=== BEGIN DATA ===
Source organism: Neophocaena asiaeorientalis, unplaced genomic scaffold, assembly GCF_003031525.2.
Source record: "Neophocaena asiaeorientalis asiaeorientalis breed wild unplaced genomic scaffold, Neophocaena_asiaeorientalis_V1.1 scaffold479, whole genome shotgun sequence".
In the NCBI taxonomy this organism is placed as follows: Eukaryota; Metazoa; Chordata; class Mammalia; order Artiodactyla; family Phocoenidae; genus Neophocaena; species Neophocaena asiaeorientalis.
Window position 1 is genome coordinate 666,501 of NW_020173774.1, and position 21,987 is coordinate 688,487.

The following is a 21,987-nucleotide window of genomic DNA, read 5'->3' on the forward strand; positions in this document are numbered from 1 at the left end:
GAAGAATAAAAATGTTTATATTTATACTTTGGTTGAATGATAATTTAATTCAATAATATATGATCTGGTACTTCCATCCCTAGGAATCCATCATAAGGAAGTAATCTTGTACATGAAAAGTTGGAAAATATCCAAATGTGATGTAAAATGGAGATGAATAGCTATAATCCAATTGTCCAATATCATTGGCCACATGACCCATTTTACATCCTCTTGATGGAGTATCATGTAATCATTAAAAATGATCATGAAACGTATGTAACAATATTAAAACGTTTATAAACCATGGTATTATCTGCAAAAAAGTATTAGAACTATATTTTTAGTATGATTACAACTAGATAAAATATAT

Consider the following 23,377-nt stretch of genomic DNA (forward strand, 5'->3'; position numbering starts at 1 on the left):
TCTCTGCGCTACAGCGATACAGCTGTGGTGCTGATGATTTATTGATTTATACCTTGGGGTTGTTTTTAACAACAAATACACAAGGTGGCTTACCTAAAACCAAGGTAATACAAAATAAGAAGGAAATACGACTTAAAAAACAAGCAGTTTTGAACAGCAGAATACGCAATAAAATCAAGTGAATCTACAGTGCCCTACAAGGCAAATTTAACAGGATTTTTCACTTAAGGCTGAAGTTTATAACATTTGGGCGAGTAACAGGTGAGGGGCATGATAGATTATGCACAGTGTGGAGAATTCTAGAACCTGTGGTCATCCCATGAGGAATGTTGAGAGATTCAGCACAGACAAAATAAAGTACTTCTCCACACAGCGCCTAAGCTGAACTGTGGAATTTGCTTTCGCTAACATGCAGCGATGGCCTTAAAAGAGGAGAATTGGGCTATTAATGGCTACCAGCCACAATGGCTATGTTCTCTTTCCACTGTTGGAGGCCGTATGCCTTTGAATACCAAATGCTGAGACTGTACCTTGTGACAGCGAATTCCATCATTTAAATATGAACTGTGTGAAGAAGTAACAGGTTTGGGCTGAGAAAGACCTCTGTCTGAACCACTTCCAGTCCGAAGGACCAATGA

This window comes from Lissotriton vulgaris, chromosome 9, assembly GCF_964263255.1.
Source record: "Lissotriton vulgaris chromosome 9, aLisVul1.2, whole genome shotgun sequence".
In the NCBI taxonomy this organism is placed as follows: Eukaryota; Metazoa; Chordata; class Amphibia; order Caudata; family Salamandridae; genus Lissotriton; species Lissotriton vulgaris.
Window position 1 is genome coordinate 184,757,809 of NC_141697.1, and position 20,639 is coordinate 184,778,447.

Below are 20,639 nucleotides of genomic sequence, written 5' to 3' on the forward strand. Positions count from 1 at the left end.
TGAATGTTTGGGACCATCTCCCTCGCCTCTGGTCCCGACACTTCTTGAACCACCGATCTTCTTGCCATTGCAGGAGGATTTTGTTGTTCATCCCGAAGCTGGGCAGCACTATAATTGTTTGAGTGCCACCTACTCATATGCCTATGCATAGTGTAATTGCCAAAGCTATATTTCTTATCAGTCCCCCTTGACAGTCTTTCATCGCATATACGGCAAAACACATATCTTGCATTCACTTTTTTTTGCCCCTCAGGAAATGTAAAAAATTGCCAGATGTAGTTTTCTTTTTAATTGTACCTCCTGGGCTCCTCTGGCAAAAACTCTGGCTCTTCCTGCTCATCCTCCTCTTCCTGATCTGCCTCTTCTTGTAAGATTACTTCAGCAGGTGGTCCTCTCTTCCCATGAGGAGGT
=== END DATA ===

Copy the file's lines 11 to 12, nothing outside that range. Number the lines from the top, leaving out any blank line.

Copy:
In the NCBI taxonomy this organism is placed as follows: Eukaryota; Metazoa; Chordata; class Amphibia; order Caudata; family Salamandridae; genus Lissotriton; species Lissotriton vulgaris.
Window position 1 is genome coordinate 184,757,809 of NC_141697.1, and position 20,639 is coordinate 184,778,447.